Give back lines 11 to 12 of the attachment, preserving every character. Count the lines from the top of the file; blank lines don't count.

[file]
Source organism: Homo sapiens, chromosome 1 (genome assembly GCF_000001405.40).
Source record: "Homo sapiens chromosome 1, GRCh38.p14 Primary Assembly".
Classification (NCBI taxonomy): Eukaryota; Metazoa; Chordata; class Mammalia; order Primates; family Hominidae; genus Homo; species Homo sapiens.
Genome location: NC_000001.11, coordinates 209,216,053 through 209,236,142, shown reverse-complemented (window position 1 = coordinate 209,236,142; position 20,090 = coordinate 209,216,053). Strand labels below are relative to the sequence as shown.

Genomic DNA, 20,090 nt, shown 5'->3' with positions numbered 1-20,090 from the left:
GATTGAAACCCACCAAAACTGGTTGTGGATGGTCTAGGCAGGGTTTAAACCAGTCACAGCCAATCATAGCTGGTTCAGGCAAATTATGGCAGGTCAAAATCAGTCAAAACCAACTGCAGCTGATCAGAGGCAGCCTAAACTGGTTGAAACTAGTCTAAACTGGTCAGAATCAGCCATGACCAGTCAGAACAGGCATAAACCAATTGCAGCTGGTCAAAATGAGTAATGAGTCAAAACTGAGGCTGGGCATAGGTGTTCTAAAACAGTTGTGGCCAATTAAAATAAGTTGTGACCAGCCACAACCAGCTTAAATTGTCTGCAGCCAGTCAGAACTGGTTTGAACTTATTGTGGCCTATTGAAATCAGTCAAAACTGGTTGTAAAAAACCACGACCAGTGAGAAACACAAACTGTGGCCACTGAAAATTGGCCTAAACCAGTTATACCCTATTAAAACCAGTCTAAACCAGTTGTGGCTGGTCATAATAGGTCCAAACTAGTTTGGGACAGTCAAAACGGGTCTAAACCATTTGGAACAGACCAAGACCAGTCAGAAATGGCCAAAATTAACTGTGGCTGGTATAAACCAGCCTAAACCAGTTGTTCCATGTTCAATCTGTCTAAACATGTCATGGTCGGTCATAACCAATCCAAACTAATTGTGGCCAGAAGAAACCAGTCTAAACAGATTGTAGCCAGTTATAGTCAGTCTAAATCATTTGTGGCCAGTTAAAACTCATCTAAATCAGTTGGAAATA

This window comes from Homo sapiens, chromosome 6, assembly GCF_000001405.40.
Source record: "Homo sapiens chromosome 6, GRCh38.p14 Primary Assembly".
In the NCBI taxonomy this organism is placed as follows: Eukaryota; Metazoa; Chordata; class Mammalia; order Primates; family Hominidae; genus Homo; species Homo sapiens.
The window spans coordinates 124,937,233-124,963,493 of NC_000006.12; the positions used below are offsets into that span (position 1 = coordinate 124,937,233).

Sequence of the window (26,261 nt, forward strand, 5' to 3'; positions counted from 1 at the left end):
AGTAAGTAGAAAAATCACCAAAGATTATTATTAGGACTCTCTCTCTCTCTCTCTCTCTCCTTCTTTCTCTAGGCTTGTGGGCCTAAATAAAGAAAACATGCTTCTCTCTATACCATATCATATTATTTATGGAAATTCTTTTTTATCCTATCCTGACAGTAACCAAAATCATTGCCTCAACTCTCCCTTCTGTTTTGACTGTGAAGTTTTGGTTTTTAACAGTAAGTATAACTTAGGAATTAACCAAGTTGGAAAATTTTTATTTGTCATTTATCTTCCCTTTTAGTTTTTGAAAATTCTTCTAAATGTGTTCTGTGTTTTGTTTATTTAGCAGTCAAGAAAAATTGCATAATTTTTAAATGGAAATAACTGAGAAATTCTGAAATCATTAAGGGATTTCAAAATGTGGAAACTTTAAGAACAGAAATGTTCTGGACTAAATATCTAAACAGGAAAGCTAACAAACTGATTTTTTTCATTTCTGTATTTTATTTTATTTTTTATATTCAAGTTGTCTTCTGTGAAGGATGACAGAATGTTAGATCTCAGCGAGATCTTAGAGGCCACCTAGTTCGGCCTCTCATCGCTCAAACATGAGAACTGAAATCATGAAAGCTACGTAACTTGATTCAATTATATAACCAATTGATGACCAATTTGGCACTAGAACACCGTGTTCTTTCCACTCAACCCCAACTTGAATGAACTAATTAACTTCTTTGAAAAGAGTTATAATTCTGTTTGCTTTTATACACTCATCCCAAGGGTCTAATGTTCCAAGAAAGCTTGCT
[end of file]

Sequence of the window (26,261 nt, forward strand, 5' to 3'; positions counted from 1 at the left end):
AGTAAGTAGAAAAATCACCAAAGATTATTATTAGGACTCTCTCTCTCTCTCTCTCTCTCCTTCTTTCTCTAGGCTTGTGGGCCTAAATAAAGAAAACATGCTTCTCTCTATACCATATCATATTATTTATGGAAATTCTTTTTTATCCTATCCTGACAGTAACCAAAATCATTGCCTCAACTCTCCCTTCTGTTTTGACTGTGAAGTTTTGGTTTTTAACAGTAAGTATAACTTAGGAATTAACCAAGTTGGAAAATTTTTATTTGTCATTTATCTTCCCTTTTAGTTTTTGAAAATTCTTCTAAATGTGTTCTGTGTTTTGTTTATTTAGCAGTCAAGAAAAATTGCATAATTTTTAAATGGAAATAACTGAGAAATTCTGAAATCATTAAGGGATTTCAAAATGTGGAAACTTTAAGAACAGAAATGTTCTGGACTAAATATCTAAACAGGAAAGCTAACAAACTGATTTTTTTCATTTCTGTATTTTATTTTATTTTTTATATTCAAGTTGTCTTCTGTGAAGGATGACAGAATGTTAGATCTCAGCGAGATCTTAGAGGCCACCTAGTTCGGCCTCTCATCGCTCAAACATGAGAACTGAAATCATGAAAGCTACGTAACTTGATTCAATTATATAACCAATTGATGACCAATTTGGCACTAGAACACCGTGTTCTTTCCACTCAACCCCAACTTGAATGAACTAATTAACTTCTTTGAAAAGAGTTATAATTCTGTTTGCTTTTATACACTCATCCCAAGGGTCTAATGTTCCAAGAAAGCTTGCT